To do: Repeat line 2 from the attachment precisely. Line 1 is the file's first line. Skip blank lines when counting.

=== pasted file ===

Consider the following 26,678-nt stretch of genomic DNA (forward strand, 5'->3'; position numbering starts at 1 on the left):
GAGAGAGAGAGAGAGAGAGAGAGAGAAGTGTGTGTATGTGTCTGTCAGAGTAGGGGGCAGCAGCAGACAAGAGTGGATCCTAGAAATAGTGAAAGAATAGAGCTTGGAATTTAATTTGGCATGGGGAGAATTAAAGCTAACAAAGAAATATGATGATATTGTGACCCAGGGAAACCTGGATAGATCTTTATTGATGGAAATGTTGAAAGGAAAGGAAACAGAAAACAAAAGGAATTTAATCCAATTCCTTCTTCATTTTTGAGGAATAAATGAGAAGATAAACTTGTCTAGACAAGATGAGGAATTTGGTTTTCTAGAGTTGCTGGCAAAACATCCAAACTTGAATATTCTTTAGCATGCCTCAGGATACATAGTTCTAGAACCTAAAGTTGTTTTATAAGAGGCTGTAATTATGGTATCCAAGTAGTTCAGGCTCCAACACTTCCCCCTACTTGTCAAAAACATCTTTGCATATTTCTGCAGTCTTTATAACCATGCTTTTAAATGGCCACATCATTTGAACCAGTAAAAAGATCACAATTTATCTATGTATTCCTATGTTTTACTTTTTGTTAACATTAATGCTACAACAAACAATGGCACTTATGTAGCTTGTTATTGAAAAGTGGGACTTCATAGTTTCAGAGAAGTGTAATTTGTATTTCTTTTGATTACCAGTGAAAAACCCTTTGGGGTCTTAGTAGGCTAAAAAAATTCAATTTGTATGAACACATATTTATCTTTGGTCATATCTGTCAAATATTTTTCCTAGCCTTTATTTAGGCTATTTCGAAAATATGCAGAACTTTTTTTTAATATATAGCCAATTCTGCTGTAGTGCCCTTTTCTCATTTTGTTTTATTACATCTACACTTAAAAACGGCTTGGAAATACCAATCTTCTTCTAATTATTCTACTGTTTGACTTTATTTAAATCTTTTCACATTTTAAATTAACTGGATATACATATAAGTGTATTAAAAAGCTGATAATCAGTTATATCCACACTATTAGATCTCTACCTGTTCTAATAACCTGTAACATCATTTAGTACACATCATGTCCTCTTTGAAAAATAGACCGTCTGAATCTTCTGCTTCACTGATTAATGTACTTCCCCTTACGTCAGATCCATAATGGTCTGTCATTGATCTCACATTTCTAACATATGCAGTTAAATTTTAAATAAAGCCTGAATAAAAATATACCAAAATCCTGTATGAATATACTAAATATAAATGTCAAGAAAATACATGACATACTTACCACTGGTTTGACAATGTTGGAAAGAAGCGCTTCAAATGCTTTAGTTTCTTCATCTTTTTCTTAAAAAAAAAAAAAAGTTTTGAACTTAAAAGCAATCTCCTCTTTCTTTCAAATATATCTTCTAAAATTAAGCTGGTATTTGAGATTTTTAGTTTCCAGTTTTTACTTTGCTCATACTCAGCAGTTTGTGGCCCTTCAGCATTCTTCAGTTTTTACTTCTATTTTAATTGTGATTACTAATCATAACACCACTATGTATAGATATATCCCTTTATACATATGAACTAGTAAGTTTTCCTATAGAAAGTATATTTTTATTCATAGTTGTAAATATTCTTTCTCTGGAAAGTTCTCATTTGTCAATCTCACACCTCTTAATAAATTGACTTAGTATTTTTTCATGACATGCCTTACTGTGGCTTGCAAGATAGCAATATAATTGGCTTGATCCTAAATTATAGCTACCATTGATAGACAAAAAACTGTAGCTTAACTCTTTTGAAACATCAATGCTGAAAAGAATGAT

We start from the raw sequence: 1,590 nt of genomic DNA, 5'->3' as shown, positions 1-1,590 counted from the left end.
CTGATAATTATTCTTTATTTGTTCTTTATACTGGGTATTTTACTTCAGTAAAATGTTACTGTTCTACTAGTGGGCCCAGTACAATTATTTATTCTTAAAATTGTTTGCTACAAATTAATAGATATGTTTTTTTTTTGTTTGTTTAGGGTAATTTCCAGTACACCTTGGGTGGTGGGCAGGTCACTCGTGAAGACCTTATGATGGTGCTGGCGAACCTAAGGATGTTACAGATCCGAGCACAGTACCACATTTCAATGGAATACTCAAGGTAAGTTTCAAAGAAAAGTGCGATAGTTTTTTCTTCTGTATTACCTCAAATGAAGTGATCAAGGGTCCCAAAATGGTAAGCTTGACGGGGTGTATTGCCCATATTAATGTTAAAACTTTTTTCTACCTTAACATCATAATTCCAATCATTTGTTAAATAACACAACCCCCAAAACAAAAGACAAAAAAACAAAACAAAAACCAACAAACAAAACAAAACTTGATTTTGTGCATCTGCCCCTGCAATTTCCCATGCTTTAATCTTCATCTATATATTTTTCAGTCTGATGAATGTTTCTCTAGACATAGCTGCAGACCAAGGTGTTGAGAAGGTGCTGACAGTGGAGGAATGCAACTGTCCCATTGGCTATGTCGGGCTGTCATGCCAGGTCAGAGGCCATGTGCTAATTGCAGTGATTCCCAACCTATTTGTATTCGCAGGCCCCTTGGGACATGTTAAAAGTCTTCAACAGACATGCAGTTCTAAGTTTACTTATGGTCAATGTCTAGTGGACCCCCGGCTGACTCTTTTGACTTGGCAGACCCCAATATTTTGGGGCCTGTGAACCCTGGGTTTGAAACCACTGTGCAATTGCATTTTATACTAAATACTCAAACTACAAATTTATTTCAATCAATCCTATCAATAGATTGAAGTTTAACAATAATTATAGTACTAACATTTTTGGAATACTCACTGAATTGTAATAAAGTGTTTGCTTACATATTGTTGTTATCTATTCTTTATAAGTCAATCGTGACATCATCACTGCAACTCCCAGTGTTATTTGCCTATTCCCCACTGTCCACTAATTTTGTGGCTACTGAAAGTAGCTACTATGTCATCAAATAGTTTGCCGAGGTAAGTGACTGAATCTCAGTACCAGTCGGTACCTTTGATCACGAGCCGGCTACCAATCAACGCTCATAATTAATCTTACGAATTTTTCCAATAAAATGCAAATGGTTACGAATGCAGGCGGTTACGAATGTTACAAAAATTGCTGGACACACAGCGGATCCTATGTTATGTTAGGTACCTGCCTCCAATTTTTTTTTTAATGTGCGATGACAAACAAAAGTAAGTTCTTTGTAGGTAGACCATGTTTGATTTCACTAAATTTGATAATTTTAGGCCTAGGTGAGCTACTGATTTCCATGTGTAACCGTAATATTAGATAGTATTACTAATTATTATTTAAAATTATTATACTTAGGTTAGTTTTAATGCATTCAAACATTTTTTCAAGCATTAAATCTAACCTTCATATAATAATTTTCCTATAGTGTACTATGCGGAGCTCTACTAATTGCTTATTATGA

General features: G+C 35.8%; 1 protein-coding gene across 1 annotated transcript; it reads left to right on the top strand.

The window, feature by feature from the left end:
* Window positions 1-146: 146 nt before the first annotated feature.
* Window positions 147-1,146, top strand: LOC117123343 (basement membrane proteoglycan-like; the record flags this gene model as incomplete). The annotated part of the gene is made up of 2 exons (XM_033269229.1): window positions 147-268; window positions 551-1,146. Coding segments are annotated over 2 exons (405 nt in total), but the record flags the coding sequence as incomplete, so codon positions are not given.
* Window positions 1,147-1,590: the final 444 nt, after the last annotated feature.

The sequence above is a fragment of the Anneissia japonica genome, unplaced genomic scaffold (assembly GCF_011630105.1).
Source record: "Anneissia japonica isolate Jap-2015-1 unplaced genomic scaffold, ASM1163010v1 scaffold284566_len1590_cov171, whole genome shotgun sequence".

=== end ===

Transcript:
GAGAGAGAGAGAGAGAGAGAGAGAGAAGTGTGTGTATGTGTCTGTCAGAGTAGGGGGCAGCAGCAGACAAGAGTGGATCCTAGAAATAGTGAAAGAATAGAGCTTGGAATTTAATTTGGCATGGGGAGAATTAAAGCTAACAAAGAAATATGATGATATTGTGACCCAGGGAAACCTGGATAGATCTTTATTGATGGAAATGTTGAAAGGAAAGGAAACAGAAAACAAAAGGAATTTAATCCAATTCCTTCTTCATTTTTGAGGAATAAATGAGAAGATAAACTTGTCTAGACAAGATGAGGAATTTGGTTTTCTAGAGTTGCTGGCAAAACATCCAAACTTGAATATTCTTTAGCATGCCTCAGGATACATAGTTCTAGAACCTAAAGTTGTTTTATAAGAGGCTGTAATTATGGTATCCAAGTAGTTCAGGCTCCAACACTTCCCCCTACTTGTCAAAAACATCTTTGCATATTTCTGCAGTCTTTATAACCATGCTTTTAAATGGCCACATCATTTGAACCAGTAAAAAGATCACAATTTATCTATGTATTCCTATGTTTTACTTTTTGTTAACATTAATGCTACAACAAACAATGGCACTTATGTAGCTTGTTATTGAAAAGTGGGACTTCATAGTTTCAGAGAAGTGTAATTTGTATTTCTTTTGATTACCAGTGAAAAACCCTTTGGGGTCTTAGTAGGCTAAAAAAATTCAATTTGTATGAACACATATTTATCTTTGGTCATATCTGTCAAATATTTTTCCTAGCCTTTATTTAGGCTATTTCGAAAATATGCAGAACTTTTTTTTAATATATAGCCAATTCTGCTGTAGTGCCCTTTTCTCATTTTGTTTTATTACATCTACACTTAAAAACGGCTTGGAAATACCAATCTTCTTCTAATTATTCTACTGTTTGACTTTATTTAAATCTTTTCACATTTTAAATTAACTGGATATACATATAAGTGTATTAAAAAGCTGATAATCAGTTATATCCACACTATTAGATCTCTACCTGTTCTAATAACCTGTAACATCATTTAGTACACATCATGTCCTCTTTGAAAAATAGACCGTCTGAATCTTCTGCTTCACTGATTAATGTACTTCCCCTTACGTCAGATCCATAATGGTCTGTCATTGATCTCACATTTCTAACATATGCAGTTAAATTTTAAATAAAGCCTGAATAAAAATATACCAAAATCCTGTATGAATATACTAAATATAAATGTCAAGAAAATACATGACATACTTACCACTGGTTTGACAATGTTGGAAAGAAGCGCTTCAAATGCTTTAGTTTCTTCATCTTTTTCTTAAAAAAAAAAAAAAGTTTTGAACTTAAAAGCAATCTCCTCTTTCTTTCAAATATATCTTCTAAAATTAAGCTGGTATTTGAGATTTTTAGTTTCCAGTTTTTACTTTGCTCATACTCAGCAGTTTGTGGCCCTTCAGCATTCTTCAGTTTTTACTTCTATTTTAATTGTGATTACTAATCATAACACCACTATGTATAGATATATCCCTTTATACATATGAACTAGTAAGTTTTCCTATAGAAAGTATATTTTTATTCATAGTTGTAAATATTCTTTCTCTGGAAAGTTCTCATTTGTCAATCTCACACCTCTTAATAAATTGACTTAGTATTTTTTCATGACATGCCTTACTGTGGCTTGCAAGATAGCAATATAATTGGCTTGATCCTAAATTATAGCTACCATTGATAGACAAAAAACTGTAGCTTAACTCTTTTGAAACATCAATGCTGAAAAGAATGAT